We all know that the cloud is big and fluffy. However, what we don’t know is how it might be able to help our businesses. We fear its unpredictable temper, expressed via occasional and sudden downpours and lightning. Perhaps, though, there are amazing aspects of the cloud that we have not yet considered. Let’s take a look and see if it’s actually even better than sunlight in some ways (doubtful, but we’re open-minded, and we don’t want melanoma).
Actually, let’s specifically consider cloud hosting: that probably makes more sense, given the nature of our business at Superb Internet. We aren’t a weather site, despite my efforts at meteorology (using the traditional “looking up and guessing” method). I’ll look at comments made on the subject by Edwin Schouten of IBM and Wired along with those presented on the Salesforce blog.
- Efficiency – Cloud services allow ultra-fast, on-the-fly implementation; the speed alone makes it hugely popular as businesses try to outpace the competition. NASCAR, as we all know, uses the cloud to change tires while they are moving at 200 mph.
- Automatic Updates – Speaking of changing tires in transit, the cloud is also powerful in its ability to make updates in process. Companies that provide cloud technology manage both the hardware and software, including security, which accounted for about 100 hours each month for the average UK firm in 2010. (Keep in mind, that’s the UK. In France, only 10 hours are spent on the same task to free up time for drinking coffee and eating cheese, per France Business & Coffee-Break Weekly.)
- Adaptability – You see how many of these are about time-saving. A by-product of saved time on implementation and management is that your time-to-market on projects is shortened significantly, per Edwin. The entire project, not just the cloud aspect, becomes easier to drive forward to completion, making adjustments and revisions as necessary, in a small window (18 by 18 inches).
- Company-Wide Access – Think, if you dare, of Google Drive. Use of the cloud allows everyone in the company to enter the system and work on projects simultaneously or in rapid succession. This easy access allows employees, no matter where they are or what they’re doing (such as any form of diving, whether springboard, sky, or dumpster) to know what’s going on and to develop projects as a team. Salesforce references a study revealing that business use of collaboration tools offers an ROI of 400% (also an excellent spelling test score).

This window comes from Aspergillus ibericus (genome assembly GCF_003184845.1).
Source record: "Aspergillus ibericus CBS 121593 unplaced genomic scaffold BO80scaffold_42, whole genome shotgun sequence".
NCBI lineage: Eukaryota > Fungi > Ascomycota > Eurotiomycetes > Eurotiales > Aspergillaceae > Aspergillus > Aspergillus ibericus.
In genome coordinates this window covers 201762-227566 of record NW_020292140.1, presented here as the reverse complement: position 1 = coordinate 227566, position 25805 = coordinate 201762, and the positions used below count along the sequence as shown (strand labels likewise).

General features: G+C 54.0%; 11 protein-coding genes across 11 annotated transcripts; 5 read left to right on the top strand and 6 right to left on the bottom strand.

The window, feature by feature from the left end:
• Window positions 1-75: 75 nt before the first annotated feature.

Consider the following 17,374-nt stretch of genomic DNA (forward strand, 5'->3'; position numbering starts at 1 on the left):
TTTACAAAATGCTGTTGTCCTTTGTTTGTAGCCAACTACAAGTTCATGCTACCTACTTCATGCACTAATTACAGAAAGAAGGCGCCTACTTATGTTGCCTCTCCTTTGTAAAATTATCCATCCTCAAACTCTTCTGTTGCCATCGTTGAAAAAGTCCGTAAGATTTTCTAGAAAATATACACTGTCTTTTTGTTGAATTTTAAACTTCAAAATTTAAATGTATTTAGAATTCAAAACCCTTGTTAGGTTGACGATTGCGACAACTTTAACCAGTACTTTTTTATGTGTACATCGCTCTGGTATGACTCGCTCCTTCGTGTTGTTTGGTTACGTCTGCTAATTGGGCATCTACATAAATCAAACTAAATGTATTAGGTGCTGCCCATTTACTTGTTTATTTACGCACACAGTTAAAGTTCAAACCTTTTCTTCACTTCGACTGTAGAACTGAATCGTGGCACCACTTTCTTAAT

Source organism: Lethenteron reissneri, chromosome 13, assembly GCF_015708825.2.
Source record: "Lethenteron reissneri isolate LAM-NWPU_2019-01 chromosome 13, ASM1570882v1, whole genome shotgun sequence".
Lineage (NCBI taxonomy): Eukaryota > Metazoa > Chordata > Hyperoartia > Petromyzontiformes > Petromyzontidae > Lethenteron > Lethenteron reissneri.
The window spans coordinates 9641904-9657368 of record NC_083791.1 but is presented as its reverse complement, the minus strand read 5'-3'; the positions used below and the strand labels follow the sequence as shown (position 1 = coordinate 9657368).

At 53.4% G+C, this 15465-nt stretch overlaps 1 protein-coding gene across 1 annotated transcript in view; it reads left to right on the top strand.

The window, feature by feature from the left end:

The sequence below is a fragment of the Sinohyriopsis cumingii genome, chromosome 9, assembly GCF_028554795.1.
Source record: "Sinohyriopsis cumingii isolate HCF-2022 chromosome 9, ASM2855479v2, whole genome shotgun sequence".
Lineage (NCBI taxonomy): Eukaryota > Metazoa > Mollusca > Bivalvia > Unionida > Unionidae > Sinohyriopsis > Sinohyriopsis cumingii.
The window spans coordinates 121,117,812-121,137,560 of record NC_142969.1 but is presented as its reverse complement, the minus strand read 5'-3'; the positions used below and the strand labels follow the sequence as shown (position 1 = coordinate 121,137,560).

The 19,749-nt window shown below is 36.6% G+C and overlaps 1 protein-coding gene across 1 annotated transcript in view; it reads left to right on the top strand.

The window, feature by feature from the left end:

- Simplified Operations – Operations of your company will typically improve via the cloud, because it allows a central system that is built for broad-spectrum use and maintained on your behalf. Glitches, then, are less common. You can deploy a service over and over again, with the same predictable outcome. Edwin recommends using this characteristic of the cloud as you develop pre-constructed design patterns (be sure not to skimp on Polka dots).
- Enhanced Security – Almost a million computers are stolen or misplaced each year just at airports. Now, there’s a lesson to be learned here: never bring your computer anywhere; just keep it in your tree-house, where it’s safe. When someone takes a computer, there are immediate concerns regarding what’s on the computer and the cost of replacement. However, the data itself for projects is not lost because you are using cloud storage.
- New Business Development – If you are looking to improve on your business, the cloud can make those efforts easier to establish. Use of the cloud can allow a company to develop new ways to interact and exchange information, both internally and externally. New techniques mean new ways to grow (such as we see with the grab-and-run industry, a branch-off of the swindle industry). Some businesses are dedicated entirely to cloud models; Edwin mentions Spotify.
- Yogi-Like Flexibility – Looking at the cloud purely in terms of bandwidth needs and that form of scalability, the cloud can meet any increasing requirements (such as the need for more break-room napkins) as you go. Edwin cites an InformationWeek poll that shows 65% of IT professionals believe immediacy of meeting business requirements is a huge plus for the cloud.
- More People Power – Freeing up time and resources is seen in the ability to use your labor force wisely. As time is reduced for projects and operation is made more predictable with cloud computing, the people power is freed to be used for other concerns (including promoting Hawaiian t-shirt day and cross-checking the credentials of company ownership). Additionally with power, says Edwin, use of both hardware and energy is often significantly reduced per the parameters of economies of scale.
I know what you’ve heard: your parents, friends, business associates, and fairy godmother have all told you that the cloud “isn’t that into you.” That’s absolutely not the case. As you can see above, the cloud has much to offer; and a large, mythical bird told me she wants you to get in on the action. We’ve already written about disadvantages of the cloud. This article gives you a sense of how it also might be a great way to take your business to new heights (generally increasing the height of employees by 2 inches during the first year!). Need a hosting partner to succeed on the cloud? Here we are.
By Kent Roberts